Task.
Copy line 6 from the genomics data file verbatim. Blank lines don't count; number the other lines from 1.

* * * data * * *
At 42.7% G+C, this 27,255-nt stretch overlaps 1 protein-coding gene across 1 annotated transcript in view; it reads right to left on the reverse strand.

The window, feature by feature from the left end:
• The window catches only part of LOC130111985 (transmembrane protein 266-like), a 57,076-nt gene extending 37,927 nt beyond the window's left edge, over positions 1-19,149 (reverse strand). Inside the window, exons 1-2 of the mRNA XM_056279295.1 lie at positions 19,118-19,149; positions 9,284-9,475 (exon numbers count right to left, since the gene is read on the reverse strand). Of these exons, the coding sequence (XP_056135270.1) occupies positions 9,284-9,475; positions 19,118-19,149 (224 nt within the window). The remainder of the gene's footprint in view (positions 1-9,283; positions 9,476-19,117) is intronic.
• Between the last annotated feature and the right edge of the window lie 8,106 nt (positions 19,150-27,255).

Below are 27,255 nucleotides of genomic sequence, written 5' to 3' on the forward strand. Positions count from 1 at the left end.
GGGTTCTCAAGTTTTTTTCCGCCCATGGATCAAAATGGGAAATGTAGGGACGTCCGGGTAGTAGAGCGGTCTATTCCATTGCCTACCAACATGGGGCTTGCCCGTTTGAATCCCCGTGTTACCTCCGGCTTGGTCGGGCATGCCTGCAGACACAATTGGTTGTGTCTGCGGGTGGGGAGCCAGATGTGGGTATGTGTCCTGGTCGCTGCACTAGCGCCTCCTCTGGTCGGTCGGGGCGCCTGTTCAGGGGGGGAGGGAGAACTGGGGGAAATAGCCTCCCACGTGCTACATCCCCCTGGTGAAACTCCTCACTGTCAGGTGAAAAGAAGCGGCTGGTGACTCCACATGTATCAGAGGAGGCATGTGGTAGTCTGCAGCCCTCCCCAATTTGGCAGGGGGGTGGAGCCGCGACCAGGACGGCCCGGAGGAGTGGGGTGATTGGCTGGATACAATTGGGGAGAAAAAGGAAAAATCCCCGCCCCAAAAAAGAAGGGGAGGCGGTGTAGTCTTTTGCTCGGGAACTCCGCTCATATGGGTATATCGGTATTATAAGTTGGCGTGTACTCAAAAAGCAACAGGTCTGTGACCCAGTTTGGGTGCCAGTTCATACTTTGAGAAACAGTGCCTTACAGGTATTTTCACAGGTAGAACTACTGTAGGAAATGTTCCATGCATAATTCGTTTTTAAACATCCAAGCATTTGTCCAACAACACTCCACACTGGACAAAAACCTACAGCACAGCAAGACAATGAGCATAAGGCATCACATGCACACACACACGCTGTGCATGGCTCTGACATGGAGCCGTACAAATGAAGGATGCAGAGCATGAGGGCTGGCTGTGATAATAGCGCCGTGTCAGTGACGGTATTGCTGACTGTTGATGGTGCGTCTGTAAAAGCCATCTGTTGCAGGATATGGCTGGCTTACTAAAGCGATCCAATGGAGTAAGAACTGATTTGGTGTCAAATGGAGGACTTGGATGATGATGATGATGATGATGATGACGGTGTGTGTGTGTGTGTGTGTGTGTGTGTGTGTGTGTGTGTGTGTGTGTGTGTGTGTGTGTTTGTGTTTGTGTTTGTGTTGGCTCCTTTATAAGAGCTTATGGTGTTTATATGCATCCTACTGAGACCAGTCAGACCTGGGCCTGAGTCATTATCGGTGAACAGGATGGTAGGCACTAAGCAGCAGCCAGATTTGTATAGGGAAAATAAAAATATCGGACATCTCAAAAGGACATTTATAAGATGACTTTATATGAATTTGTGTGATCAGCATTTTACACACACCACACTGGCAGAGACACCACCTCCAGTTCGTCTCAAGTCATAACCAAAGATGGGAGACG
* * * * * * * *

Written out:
GGGTTCTCAAGTTTTTTTCCGCCCATGGATCAAAATGGGAAATGTAGGGACGTCCGGGTAGTAGAGCGGTCTATTCCATTGCCTACCAACATGGGGCTTGCCCGTTTGAATCCCCGTGTTACCTCCGGCTTGGTCGGGCATGCCTGCAGACACAATTGGTTGTGTCTGCGGGTGGGGAGCCAGATGTGGGTATGTGTCCTGGTCGCTGCACTAGCGCCTCCTCTGGTCGGTCGGGGCGCCTGTTCAGGGGGGGAGGGAGAACTGGGGGAAATAGCCTCCCACGTGCTACATCCCCCTGGTGAAACTCCTCACTGTCAGGTGAAAAGAAGCGGCTGGTGACTCCACATGTATCAGAGGAGGCATGTGGTAGTCTGCAGCCCTCCCCAATTTGGCAGGGGGGTGGAGCCGCGACCAGGACGGCCCGGAGGAGTGGGGTGATTGGCTGGATACAATTGGGGAGAAAAAGGAAAAATCCCCGCCCCAAAAAAGAAGGGGAGGCGGTGTAGTCTTTTGCTCGGGAACTCCGCTCATATGGGTATATCGGTATTATAAGTTGGCGTGTACTCAAAAAGCAACAGGTCTGTGACCCAGTTTGGGTGCCAGTTCATACTTTGAGAAACAGTGCCTTACAGGTATTTTCACAGGTAGAACTACTGTAGGAAATGTTCCATGCATAATTCGTTTTTAAACATCCAAGCATTTGTCCAACAACACTCCACACTGGACAAAAACCTACAGCACAGCAAGACAATGAGCATAAGGCATCACATGCACACACACACGCTGTGCATGGCTCTGACATGGAGCCGTACAAATGAAGGATGCAGAGCATGAGGGCTGGCTGTGATAATAGCGCCGTGTCAGTGACGGTATTGCTGACTGTTGATGGTGCGTCTGTAAAAGCCATCTGTTGCAGGATATGGCTGGCTTACTAAAGCGATCCAATGGAGTAAGAACTGATTTGGTGTCAAATGGAGGACTTGGATGATGATGATGATGATGATGATGACGGTGTGTGTGTGTGTGTGTGTGTGTGTGTGTGTGTGTGTGTGTGTGTGTGTGTGTGTGTGTTTGTGTTTGTGTTTGTGTTGGCTCCTTTATAAGAGCTTATGGTGTTTATATGCATCCTACTGAGACCAGTCAGACCTGGGCCTGAGTCATTATCGGTGAACAGGATGGTAGGCACTAAGCAGCAGCCAGATTTGTATAGGGAAAATAAAAATATCGGACATCTCAAAAGGACATTTATAAGATGACTTTATATGAATTTGTGTGATCAGCATTTTACACACACCACACTGGCAGAGACACCACCTCCAGTTCGTCTCAAGTCATAACCAAAGATGGGAGACG